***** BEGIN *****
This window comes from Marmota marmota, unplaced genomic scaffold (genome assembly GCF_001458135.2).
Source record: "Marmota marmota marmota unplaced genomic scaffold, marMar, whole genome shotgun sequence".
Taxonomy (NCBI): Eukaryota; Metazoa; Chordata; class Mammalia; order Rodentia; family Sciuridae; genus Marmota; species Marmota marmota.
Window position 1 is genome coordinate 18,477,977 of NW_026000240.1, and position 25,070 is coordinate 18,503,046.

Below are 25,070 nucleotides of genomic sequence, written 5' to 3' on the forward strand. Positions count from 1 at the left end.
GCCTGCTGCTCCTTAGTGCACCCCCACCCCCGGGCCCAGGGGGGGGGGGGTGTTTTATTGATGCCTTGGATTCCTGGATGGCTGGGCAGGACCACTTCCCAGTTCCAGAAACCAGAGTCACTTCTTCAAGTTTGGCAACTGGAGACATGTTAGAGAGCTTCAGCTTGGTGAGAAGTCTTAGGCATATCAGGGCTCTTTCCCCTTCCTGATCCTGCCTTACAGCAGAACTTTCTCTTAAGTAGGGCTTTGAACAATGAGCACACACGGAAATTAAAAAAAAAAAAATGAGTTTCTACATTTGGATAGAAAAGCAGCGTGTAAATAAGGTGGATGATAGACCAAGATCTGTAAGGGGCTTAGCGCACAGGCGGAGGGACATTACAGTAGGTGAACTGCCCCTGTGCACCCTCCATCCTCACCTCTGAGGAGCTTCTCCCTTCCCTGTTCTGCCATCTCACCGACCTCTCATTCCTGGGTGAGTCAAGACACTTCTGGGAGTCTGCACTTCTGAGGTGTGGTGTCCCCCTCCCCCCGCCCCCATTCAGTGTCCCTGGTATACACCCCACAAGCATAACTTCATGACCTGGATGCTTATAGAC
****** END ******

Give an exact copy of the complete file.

This window comes from Marmota marmota, unplaced genomic scaffold (genome assembly GCF_001458135.2).
Source record: "Marmota marmota marmota unplaced genomic scaffold, marMar, whole genome shotgun sequence".
Taxonomy (NCBI): Eukaryota; Metazoa; Chordata; class Mammalia; order Rodentia; family Sciuridae; genus Marmota; species Marmota marmota.
Window position 1 is genome coordinate 18,477,977 of NW_026000240.1, and position 25,070 is coordinate 18,503,046.

Below are 25,070 nucleotides of genomic sequence, written 5' to 3' on the forward strand. Positions count from 1 at the left end.
GCCTGCTGCTCCTTAGTGCACCCCCACCCCCGGGCCCAGGGGGGGGGGGGTGTTTTATTGATGCCTTGGATTCCTGGATGGCTGGGCAGGACCACTTCCCAGTTCCAGAAACCAGAGTCACTTCTTCAAGTTTGGCAACTGGAGACATGTTAGAGAGCTTCAGCTTGGTGAGAAGTCTTAGGCATATCAGGGCTCTTTCCCCTTCCTGATCCTGCCTTACAGCAGAACTTTCTCTTAAGTAGGGCTTTGAACAATGAGCACACACGGAAATTAAAAAAAAAAAAATGAGTTTCTACATTTGGATAGAAAAGCAGCGTGTAAATAAGGTGGATGATAGACCAAGATCTGTAAGGGGCTTAGCGCACAGGCGGAGGGACATTACAGTAGGTGAACTGCCCCTGTGCACCCTCCATCCTCACCTCTGAGGAGCTTCTCCCTTCCCTGTTCTGCCATCTCACCGACCTCTCATTCCTGGGTGAGTCAAGACACTTCTGGGAGTCTGCACTTCTGAGGTGTGGTGTCCCCCTCCCCCCGCCCCCATTCAGTGTCCCTGGTATACACCCCACAAGCATAACTTCATGACCTGGATGCTTATAGAC